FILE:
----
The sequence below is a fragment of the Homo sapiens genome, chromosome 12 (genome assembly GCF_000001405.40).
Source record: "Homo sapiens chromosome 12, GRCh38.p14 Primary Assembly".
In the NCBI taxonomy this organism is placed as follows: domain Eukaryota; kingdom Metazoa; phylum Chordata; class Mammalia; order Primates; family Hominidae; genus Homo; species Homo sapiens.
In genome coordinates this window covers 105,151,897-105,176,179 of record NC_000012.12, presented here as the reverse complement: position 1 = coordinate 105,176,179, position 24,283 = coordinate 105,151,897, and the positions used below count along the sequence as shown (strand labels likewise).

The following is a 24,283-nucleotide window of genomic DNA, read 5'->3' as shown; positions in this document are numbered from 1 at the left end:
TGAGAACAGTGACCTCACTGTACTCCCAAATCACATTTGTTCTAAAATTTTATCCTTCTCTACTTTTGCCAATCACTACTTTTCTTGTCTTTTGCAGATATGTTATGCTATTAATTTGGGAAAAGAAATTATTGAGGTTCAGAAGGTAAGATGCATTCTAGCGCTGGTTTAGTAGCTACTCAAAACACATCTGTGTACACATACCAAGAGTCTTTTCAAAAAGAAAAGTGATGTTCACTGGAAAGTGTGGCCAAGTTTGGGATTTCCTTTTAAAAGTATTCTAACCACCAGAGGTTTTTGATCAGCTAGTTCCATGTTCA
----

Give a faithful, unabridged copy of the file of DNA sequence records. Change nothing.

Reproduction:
The sequence below is a fragment of the Homo sapiens genome, chromosome 12 (genome assembly GCF_000001405.40).
Source record: "Homo sapiens chromosome 12, GRCh38.p14 Primary Assembly".
In the NCBI taxonomy this organism is placed as follows: domain Eukaryota; kingdom Metazoa; phylum Chordata; class Mammalia; order Primates; family Hominidae; genus Homo; species Homo sapiens.
In genome coordinates this window covers 105,151,897-105,176,179 of record NC_000012.12, presented here as the reverse complement: position 1 = coordinate 105,176,179, position 24,283 = coordinate 105,151,897, and the positions used below count along the sequence as shown (strand labels likewise).

The following is a 24,283-nucleotide window of genomic DNA, read 5'->3' as shown; positions in this document are numbered from 1 at the left end:
TGAGAACAGTGACCTCACTGTACTCCCAAATCACATTTGTTCTAAAATTTTATCCTTCTCTACTTTTGCCAATCACTACTTTTCTTGTCTTTTGCAGATATGTTATGCTATTAATTTGGGAAAAGAAATTATTGAGGTTCAGAAGGTAAGATGCATTCTAGCGCTGGTTTAGTAGCTACTCAAAACACATCTGTGTACACATACCAAGAGTCTTTTCAAAAAGAAAAGTGATGTTCACTGGAAAGTGTGGCCAAGTTTGGGATTTCCTTTTAAAAGTATTCTAACCACCAGAGGTTTTTGATCAGCTAGTTCCATGTTCA